We want to thank the group of microbiologists at Hospitals Comarcals in Catalonia and the Balearic Islands (http://www.scmimc.org/grupstreball02.php) for collecting the clinical isolates and clinical epidemiological data: Carles Alonso (Hospital Creu Roja de l’Hospitalet), Frederic Ballester (Hospital Sant Joan de Reus), Carmen Gallés (Corporació de Salut del Maresme I la Selva), Carmina Martí (Hospital General de Granollers), Montserrat Morta (Hospital Sant Joan de Déu de Manresa), Montserrat Olsina (Hospital General Universitari de Catalunya-Quironsalud), Goretti Sauca (Hospital de Mataró), Montserrat Sierra (Hospital de Barcelona, SCIAS), Alba Rivera (Hospital de la Santa Creu i Sant Pau), and Anna Vilamala (Hospital General de Vic).
The Supplementary Material for this article can be found online at: https://www.frontiersin.org/articles/10.3389/fmicb.2019.02961/full#supplementary-material
FIGURE S1 | Minimum spanning tree (BioNumerics v6,7,3, Applied-Maths, Belgium) based on BIGSdb-Kp scgMLST allelic profile comparisons. Each circle represents a single profile. The number of allelic mismatches among profiles are given along links (excluding missing data in one or both profiles). The large circle corresponds to the dominant genotype.
FIGURE S2 | (A) SNP-based tree of ST405 isolates using the Neighbour-Joining method. The genome reference is the first ST405 isolate collected (CARB007-E1). The number of SNPs compared to the reference (*) for the isolates that clustered together using a gene-by-gene approach (groups a, b, c and d) is indicated. The number of SNPs between these isolates themselves is also indicated in brackets. (B) SNP-based tree of ST101 isolates using the Neighbour-Joining method. The genome reference was the first ST101 isolate collected (CARB0058-A3). The number of SNPs compared to the reference (*) is indicated.
FIGURE S3 | Phylogenetic tree based on cgMLST-SeqSphere+ (2,365 targets) and BLASTn comparison of de novo assembled genomes with K. pneumoniae plasmid pOXA-48 NC_019154.1 with at least 80% sequence similarity using DNAplotter (Carver et al., 2009) and visualized using Artemis Comparison Tool (ACT) (Carver et al., 2005). Information of hospital, isolation, and date of isolation is also included.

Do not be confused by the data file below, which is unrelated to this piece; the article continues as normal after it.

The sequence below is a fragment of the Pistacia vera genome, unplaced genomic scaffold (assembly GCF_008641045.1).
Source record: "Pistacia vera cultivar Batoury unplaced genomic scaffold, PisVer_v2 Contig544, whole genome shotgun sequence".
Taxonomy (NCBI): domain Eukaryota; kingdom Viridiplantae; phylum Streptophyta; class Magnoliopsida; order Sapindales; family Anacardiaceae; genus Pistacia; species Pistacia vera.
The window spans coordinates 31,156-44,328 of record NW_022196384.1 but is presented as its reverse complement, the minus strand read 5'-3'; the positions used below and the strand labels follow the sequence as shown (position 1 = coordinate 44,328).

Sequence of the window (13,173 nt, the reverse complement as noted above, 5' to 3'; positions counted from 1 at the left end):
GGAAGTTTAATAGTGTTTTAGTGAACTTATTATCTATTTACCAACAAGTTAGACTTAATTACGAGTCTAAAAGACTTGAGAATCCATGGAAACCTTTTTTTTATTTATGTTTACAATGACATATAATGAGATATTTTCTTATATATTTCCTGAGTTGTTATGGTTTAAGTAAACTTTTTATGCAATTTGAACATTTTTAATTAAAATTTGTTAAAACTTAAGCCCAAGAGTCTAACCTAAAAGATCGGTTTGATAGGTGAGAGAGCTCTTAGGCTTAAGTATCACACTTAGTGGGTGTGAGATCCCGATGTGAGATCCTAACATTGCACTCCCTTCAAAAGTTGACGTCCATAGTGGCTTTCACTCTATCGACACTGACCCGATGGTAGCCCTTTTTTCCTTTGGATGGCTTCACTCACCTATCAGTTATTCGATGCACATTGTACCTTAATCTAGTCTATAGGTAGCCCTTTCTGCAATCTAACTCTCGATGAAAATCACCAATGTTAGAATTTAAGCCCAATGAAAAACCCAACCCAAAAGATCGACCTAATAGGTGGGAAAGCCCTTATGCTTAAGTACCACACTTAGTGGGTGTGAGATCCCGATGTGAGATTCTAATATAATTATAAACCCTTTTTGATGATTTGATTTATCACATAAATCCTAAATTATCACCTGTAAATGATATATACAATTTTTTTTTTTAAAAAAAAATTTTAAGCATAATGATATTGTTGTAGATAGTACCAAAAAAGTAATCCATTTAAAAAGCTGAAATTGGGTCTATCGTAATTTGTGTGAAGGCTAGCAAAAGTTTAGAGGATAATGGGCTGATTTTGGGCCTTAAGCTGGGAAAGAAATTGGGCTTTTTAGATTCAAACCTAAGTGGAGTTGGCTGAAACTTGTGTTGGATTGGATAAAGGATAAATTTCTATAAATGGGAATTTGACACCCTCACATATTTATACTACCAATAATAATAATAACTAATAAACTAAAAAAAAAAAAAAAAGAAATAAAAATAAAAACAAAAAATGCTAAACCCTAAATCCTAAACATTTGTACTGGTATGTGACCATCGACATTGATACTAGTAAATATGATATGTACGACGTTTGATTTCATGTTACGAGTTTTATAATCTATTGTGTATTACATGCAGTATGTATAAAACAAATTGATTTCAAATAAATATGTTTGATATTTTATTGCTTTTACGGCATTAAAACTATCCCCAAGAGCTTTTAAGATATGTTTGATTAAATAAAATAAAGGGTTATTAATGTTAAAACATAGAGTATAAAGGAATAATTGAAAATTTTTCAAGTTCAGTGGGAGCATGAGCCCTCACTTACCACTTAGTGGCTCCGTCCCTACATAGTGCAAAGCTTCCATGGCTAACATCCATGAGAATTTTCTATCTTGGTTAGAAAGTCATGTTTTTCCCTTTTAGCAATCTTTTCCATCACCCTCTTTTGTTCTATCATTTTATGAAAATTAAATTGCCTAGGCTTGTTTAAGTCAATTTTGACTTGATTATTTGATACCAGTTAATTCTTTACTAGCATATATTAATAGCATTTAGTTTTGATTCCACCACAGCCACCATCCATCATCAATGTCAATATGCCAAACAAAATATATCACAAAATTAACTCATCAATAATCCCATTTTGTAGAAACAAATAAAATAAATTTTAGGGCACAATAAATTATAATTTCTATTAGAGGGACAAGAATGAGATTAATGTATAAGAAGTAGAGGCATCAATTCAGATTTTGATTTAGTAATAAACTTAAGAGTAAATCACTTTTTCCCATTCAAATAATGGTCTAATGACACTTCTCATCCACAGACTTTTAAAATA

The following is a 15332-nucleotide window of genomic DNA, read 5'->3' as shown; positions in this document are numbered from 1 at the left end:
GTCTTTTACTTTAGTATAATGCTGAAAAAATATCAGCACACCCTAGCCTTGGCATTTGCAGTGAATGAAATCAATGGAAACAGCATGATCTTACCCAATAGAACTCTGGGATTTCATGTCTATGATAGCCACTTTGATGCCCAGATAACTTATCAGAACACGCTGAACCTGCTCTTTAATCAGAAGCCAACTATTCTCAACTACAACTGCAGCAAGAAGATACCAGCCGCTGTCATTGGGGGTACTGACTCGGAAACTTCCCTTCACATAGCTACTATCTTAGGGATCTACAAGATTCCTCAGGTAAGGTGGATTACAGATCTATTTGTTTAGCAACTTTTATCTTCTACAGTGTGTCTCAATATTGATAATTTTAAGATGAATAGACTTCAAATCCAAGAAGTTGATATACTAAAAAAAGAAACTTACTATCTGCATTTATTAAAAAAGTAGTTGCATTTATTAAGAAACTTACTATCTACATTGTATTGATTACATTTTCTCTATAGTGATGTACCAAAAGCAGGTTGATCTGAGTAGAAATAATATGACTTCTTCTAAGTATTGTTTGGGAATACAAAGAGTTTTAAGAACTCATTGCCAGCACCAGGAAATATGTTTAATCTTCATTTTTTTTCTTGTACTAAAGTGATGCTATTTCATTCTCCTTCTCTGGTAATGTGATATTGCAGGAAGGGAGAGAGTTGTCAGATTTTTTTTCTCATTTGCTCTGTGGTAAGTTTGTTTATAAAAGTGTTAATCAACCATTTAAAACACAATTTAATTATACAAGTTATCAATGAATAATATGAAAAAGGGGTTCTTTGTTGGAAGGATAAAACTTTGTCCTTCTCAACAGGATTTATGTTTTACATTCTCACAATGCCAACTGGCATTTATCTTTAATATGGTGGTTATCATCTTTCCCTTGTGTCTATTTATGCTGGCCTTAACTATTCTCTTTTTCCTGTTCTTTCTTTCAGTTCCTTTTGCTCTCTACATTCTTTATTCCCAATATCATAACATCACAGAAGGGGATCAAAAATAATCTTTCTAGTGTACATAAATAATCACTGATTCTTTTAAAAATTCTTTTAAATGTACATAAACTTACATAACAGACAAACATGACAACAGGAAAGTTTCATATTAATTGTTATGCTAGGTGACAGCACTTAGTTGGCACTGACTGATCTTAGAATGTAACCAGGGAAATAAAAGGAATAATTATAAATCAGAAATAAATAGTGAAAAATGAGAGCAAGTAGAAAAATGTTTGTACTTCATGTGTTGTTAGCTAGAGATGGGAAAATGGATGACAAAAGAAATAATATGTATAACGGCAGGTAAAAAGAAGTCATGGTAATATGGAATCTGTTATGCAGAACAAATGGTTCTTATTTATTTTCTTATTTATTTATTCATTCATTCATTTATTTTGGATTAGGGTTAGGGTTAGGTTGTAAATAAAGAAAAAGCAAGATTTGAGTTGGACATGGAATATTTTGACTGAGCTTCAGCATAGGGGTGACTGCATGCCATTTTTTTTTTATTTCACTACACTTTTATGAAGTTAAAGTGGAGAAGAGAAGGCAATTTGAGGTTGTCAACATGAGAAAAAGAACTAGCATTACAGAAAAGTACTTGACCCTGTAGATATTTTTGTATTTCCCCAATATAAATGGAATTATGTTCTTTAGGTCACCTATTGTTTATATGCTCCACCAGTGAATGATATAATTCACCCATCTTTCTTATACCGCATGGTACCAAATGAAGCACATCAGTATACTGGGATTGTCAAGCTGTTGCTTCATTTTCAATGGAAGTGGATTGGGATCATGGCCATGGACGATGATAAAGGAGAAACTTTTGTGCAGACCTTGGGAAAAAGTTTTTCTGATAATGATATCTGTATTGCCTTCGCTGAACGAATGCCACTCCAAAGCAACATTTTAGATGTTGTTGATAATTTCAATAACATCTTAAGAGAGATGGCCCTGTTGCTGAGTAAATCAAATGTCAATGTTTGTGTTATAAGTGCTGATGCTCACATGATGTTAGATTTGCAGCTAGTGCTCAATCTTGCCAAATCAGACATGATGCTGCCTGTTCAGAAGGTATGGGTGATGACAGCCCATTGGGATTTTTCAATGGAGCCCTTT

TABLE S1 | Assembly quality using QUAST 4.5.
TABLE S2 | PlasmidFinder v.1.3 and PBRT-PCR results.
DATA SHEET S1 | CgMLST distance matrices for pairwise comparisons of 37 OXA-48 K. pneumoniae isolates.
DATA SHEET S2 | VCF files for ST101, including SNP, indel, and structural variation calls information generated by Harvest software suuite (parsnp) (Treangen et al., 2014).
- ^ https://bigsdb.pasteur.fr/
- ^ https://www.ridom.de/u/Core_Genome_MLST_Complex_Type.html
- ^ https://bigsdb.pasteur.fr/klebsiella
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Keywords: K. pneumoniae, OXA-48, cgMLST, wgMLST, WGS, molecular epidemiology
Citation: Miro E, Rossen JWA, Chlebowicz MA, Harmsen D, Brisse S, Passet V, Navarro F, Friedrich AW and García-Cobos S (2020) Core/Whole Genome Multilocus Sequence Typing and Core Genome SNP-Based Typing of OXA-48-Producing Klebsiella pneumoniae Clinical Isolates From Spain. Front. Microbiol. 10:2961. doi: 10.3389/fmicb.2019.02961
Received: 10 September 2019; Accepted: 09 December 2019;
Published: 31 January 2020.
Edited by:Ruiting Lan, University of New South Wales, Australia
Reviewed by:Yvonne Pfeifer, Robert Koch Institute, Germany
Jane Fiona Turton, Public Health England, United Kingdom
Copyright © 2020 Miro, Rossen, Chlebowicz, Harmsen, Brisse, Passet, Navarro, Friedrich and García-Cobos. This is an open-access article distributed under the terms of the Creative Commons Attribution License (CC BY). The use, distribution or reproduction in other forums is permitted, provided the original author(s) and the copyright owner(s) are credited and that the original publication in this journal is cited, in accordance with accepted academic practice. No use, distribution or reproduction is permitted which does not comply with these terms.
†These authors have contributed equally to this work
‡Present address: S. García-Cobos, Reference and Research Laboratory on Antimicrobial Resistance and Healthcare-Associated Infections, National Microbiology Center, Institute of Health Carlos III, Madrid, Spain